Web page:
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Perhaps the prof doesn’t just read his notes:  instead he rambles on more or less coherently about whatever pops into his head that has some peripheral relevance to the putative lecture topic.   That may be more entertaining, perhaps even somewhat educational in a haphazard way, but hardly a good way to systematically impart knowledge.
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Then, I will concede, there are the relatively rare lecturers with a delivery and persona that captivates their captive audience, the lecturers whose lectures are polished performances.  There is an organization called The Teaching Company that records (in a studio) truly exceptional lecturers teaching a great variety of courses.  They sell these recordings on the Internet.  I’ve listened to hundreds of hours of these performances, and they do deliver the goods.  So why then should a student have to show up at 8:30 a.m. every Tuesday and Thursday to hear what is probably a far less polished performance from a far less competent lecturer, when he could just take one of these Teaching Company recordings out from the library and listen to it on his iPod or computer or CD player—at his own convenience?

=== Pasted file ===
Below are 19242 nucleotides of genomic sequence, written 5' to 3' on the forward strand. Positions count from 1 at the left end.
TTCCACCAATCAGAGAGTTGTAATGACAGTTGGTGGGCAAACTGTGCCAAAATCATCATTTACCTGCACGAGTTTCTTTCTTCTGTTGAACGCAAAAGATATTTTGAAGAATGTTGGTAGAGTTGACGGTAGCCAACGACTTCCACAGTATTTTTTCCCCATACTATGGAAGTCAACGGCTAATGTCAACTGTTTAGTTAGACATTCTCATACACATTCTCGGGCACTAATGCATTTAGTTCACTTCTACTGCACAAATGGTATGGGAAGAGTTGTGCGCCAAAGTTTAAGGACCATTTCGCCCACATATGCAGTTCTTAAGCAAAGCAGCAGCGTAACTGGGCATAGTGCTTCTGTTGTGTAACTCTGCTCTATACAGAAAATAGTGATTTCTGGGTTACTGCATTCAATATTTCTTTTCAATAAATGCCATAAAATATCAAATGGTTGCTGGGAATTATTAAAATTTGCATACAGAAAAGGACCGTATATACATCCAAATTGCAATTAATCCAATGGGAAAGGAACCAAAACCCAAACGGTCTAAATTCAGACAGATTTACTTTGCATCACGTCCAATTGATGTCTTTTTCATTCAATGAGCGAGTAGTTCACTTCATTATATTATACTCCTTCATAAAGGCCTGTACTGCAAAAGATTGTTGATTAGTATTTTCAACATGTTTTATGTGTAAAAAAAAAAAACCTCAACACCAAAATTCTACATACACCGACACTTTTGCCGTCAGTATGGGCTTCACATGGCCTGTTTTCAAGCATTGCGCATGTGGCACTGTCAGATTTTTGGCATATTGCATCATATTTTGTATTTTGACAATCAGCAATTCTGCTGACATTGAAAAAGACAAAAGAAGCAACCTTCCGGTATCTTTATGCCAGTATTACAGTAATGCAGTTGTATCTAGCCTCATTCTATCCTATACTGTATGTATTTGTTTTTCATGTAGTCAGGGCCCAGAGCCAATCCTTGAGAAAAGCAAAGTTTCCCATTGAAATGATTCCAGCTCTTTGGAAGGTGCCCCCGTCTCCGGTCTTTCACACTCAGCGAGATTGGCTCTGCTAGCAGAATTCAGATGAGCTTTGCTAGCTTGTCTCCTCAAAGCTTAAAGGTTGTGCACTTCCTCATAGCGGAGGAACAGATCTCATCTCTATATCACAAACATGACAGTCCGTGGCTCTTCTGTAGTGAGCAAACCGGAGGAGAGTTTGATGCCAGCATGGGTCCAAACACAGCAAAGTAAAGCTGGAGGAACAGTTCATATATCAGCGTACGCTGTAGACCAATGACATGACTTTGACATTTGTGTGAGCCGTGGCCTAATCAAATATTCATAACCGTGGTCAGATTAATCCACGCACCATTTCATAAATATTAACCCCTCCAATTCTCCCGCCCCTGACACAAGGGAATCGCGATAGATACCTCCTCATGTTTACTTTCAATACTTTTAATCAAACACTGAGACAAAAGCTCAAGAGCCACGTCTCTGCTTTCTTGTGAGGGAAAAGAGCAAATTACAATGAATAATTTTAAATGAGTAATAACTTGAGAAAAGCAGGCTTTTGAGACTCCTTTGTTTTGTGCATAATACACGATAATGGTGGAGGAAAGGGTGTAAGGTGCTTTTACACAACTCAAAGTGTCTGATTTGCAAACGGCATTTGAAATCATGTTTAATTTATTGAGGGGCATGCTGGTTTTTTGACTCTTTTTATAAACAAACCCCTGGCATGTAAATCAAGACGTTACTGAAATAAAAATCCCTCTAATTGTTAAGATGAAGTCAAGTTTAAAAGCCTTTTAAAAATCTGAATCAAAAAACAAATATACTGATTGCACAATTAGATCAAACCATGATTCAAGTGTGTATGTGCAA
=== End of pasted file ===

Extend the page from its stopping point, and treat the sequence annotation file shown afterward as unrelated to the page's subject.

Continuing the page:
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The absurdity of continuing large class lectures is made obvious (to everyone who doesn’t have blinders on because of a financial commitment to the system) by the recent trend, in even medium-size universities, of videotaping the lectures and then having the students show up at some set time each week to watch the tape.  (Oh, sometimes it is just a live broadcast to a big screen in a big room, but of course it could just as easily be taped and distributed.)  What could more dramatically demonstrate the pointless nature of the traditional lecture format than this!?